A once-in-a-lifetime journey
Friday, June 4, 2004
Ben Franklin watched it. Sousa named a march after it. Crowds jammed the sidewalks of New York to see it in 1882. But nobody alive today has ever seen the silhouette of Venus crawl across the face of the sun.
On Tuesday, that sky show -- astronomers call it a transit of Venus -- will return for the first time in 122 years, visible from much of Earth. Thousands of schools and hundreds of museums have set up programs, and tours to good viewing sites have been booked. Even people who don't want to leave their homes will be able to follow a live Webcast from Greece.
All this to watch a black dot inch across the lower part of the sun.
Only the tail end of the event will be visible in Missouri, and there are no plans to hold a viewing at Southeast Missouri State University's observatory, said physics professor Dr. Michael Cobb.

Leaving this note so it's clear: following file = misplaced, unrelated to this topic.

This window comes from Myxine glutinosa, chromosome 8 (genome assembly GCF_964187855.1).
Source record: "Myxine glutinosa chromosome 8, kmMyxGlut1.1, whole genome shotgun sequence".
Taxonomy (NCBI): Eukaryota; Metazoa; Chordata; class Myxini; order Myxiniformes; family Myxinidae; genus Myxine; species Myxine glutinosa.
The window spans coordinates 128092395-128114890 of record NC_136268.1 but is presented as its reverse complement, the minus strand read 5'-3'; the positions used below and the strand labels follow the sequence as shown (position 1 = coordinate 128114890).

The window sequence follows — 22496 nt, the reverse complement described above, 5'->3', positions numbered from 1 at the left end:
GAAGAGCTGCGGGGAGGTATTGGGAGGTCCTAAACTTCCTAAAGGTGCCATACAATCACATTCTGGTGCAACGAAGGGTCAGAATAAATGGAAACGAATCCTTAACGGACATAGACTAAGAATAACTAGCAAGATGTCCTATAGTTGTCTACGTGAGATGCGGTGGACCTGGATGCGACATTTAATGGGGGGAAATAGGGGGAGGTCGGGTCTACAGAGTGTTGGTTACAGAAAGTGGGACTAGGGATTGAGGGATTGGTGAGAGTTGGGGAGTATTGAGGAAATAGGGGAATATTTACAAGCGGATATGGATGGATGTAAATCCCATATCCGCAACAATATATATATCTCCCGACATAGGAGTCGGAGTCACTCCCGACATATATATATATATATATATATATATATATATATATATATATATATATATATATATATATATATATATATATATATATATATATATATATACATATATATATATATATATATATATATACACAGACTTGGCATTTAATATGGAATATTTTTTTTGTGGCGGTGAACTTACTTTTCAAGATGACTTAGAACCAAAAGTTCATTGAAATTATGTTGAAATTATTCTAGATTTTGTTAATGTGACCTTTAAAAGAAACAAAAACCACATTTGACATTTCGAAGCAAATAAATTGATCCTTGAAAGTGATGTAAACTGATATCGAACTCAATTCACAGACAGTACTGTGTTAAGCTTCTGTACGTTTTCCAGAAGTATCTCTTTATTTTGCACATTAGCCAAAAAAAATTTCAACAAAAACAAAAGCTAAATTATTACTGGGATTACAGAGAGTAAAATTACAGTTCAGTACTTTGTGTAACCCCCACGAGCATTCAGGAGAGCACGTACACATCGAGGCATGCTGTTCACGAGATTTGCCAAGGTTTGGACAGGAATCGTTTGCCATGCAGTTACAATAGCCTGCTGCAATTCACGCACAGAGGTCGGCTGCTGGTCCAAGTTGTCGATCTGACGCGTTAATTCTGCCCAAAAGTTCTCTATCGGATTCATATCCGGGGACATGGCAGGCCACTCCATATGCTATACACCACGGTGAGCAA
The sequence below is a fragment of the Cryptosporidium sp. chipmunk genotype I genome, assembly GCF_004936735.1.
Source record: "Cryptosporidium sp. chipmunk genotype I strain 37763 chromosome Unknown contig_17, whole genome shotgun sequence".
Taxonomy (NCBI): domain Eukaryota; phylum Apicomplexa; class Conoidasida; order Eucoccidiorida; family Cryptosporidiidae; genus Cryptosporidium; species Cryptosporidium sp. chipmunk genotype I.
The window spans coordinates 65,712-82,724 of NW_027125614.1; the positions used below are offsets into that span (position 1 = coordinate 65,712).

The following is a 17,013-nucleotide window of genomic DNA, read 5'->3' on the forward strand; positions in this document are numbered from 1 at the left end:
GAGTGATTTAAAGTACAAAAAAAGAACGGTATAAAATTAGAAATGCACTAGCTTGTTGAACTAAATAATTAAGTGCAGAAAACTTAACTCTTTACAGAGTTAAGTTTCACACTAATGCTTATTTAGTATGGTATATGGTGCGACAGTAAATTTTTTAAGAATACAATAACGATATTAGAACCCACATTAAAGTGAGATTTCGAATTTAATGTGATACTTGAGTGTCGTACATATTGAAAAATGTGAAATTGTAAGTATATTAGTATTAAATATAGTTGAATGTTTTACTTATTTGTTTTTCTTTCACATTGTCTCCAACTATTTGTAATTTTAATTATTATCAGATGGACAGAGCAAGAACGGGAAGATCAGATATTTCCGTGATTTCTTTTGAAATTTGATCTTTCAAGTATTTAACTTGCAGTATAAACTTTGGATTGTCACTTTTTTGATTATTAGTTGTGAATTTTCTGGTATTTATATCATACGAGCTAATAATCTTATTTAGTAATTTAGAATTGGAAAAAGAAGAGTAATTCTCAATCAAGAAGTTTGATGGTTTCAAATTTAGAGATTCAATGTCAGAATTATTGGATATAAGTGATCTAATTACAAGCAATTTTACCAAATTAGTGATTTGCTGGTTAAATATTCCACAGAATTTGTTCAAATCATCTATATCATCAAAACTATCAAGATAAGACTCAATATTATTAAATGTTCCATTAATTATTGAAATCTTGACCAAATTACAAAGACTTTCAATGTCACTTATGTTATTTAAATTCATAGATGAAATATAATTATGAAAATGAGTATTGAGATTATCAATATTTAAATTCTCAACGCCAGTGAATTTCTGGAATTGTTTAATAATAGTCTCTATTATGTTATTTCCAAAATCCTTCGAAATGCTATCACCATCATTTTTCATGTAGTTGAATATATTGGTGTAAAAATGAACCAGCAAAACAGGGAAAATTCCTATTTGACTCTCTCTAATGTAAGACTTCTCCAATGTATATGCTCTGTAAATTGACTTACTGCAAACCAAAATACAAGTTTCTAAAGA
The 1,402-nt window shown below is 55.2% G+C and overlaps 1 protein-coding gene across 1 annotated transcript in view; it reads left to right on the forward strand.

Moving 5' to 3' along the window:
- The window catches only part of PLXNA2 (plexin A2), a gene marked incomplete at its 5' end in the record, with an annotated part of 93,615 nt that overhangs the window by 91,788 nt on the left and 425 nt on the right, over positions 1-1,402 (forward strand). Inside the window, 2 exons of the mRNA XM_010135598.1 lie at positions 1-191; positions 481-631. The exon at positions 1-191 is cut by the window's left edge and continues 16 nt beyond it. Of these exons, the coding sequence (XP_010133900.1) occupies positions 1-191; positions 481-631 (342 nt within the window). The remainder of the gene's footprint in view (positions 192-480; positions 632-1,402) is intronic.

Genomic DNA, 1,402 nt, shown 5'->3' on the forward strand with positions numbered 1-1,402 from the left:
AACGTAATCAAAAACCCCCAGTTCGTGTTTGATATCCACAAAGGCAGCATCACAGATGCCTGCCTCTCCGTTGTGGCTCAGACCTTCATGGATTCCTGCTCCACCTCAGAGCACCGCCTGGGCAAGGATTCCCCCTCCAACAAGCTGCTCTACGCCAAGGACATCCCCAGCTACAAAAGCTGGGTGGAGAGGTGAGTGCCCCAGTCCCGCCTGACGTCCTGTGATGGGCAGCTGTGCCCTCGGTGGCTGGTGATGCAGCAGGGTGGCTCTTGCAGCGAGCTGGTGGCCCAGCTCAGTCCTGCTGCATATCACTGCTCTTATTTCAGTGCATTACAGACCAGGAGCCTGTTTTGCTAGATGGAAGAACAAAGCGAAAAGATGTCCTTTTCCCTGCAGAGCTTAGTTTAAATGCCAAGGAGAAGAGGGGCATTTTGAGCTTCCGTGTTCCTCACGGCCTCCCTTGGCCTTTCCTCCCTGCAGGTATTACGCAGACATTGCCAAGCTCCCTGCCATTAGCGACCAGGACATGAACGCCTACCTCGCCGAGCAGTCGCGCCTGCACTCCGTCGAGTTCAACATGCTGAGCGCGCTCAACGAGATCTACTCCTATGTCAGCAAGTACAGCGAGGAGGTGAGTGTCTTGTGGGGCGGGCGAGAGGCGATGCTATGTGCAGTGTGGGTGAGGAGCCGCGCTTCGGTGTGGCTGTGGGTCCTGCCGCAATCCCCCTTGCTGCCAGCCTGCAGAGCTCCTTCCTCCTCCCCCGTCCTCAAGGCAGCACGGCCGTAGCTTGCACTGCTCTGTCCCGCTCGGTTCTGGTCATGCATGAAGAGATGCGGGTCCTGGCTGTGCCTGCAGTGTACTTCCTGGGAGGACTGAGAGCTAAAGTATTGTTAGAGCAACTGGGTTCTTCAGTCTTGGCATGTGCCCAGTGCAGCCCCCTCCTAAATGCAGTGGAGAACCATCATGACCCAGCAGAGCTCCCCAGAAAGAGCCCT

In the 18th and 19th centuries, the transit of Venus let scientists probe what one contemporary called "the noblest problem in astronomy": determining the distance from Earth to the sun. That in turn could be used to figure the distances to all the planets.
Though that problem was eventually solved with precision by other means, the Venus transits produced the first relatively solid estimates.